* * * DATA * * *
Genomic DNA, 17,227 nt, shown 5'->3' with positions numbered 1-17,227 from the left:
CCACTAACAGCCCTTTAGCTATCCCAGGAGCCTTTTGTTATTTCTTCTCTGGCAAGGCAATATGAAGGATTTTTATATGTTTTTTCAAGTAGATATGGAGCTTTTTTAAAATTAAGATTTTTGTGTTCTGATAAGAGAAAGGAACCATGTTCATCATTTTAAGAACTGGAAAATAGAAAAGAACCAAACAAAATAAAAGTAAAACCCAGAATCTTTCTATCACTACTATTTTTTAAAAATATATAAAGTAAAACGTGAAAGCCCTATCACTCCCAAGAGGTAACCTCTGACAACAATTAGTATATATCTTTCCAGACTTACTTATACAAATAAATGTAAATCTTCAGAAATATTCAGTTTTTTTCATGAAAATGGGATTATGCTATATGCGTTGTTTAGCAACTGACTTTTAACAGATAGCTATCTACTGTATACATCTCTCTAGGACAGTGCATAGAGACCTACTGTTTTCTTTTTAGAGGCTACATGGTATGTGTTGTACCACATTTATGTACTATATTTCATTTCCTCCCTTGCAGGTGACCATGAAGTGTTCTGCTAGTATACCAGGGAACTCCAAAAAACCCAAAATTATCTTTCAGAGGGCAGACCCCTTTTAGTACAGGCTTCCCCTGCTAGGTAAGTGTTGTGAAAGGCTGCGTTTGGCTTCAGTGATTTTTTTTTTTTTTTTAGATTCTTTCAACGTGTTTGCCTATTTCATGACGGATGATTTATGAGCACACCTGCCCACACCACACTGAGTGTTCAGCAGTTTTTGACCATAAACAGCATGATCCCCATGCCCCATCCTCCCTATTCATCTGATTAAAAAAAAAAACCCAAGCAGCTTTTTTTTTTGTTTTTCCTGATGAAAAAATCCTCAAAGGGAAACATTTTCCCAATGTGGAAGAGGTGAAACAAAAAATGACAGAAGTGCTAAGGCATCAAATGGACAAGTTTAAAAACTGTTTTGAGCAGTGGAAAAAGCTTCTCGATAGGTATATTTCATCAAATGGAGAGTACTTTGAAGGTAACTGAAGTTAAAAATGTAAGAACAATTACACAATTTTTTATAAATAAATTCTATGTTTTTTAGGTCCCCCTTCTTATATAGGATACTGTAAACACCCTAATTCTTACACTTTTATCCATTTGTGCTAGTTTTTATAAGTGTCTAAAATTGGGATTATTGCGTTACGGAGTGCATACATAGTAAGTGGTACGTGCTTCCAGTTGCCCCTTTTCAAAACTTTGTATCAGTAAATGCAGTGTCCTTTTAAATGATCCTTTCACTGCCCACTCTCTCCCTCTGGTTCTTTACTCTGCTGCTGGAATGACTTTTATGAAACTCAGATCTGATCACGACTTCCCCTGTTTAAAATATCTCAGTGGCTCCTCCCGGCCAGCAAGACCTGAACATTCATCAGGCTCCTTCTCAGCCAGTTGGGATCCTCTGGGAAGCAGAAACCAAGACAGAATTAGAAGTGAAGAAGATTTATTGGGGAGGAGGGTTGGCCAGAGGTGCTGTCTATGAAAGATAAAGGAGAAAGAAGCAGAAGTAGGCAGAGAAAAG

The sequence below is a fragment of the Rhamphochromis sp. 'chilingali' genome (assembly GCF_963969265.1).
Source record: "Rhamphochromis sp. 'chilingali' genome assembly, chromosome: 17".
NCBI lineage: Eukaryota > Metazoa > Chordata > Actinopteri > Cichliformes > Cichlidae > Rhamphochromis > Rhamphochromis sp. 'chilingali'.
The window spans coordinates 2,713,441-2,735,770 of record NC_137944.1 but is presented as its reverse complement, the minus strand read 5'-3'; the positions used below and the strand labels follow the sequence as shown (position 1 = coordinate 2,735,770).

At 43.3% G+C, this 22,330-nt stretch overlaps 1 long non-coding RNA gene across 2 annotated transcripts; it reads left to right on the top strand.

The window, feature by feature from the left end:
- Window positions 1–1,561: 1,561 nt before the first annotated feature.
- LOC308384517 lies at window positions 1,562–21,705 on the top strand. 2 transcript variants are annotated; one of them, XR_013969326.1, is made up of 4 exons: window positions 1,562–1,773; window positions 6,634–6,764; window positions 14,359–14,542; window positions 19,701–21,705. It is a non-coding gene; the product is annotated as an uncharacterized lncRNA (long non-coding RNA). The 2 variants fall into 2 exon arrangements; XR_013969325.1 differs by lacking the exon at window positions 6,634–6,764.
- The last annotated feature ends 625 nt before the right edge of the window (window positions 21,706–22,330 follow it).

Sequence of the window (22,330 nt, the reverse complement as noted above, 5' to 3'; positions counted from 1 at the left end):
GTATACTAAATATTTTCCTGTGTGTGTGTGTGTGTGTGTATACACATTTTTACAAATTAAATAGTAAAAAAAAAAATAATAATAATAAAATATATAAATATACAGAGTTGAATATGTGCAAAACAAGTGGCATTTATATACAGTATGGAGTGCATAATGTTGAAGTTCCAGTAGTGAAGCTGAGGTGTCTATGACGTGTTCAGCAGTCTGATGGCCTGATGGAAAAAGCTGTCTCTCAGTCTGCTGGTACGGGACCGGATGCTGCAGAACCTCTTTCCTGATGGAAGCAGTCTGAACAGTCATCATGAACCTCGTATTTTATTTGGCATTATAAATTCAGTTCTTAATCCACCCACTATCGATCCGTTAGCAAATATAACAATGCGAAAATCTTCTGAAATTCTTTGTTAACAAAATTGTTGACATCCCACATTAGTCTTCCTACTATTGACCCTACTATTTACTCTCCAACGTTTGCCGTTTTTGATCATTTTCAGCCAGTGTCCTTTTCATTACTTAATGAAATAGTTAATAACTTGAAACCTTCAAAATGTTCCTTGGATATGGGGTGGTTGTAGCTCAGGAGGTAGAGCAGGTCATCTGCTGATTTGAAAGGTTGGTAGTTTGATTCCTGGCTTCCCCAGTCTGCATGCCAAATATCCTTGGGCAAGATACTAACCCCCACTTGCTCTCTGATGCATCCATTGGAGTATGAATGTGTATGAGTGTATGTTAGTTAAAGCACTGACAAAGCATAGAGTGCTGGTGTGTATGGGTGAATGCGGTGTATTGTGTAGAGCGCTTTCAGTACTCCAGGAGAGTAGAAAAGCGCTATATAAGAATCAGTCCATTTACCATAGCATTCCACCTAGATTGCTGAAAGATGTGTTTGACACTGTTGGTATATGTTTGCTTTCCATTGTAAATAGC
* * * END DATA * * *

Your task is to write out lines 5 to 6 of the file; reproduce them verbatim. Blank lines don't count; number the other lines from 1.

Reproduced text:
NCBI lineage: Eukaryota > Metazoa > Chordata > Actinopteri > Cichliformes > Cichlidae > Rhamphochromis > Rhamphochromis sp. 'chilingali'.
The window spans coordinates 2,713,441-2,735,770 of record NC_137944.1 but is presented as its reverse complement, the minus strand read 5'-3'; the positions used below and the strand labels follow the sequence as shown (position 1 = coordinate 2,735,770).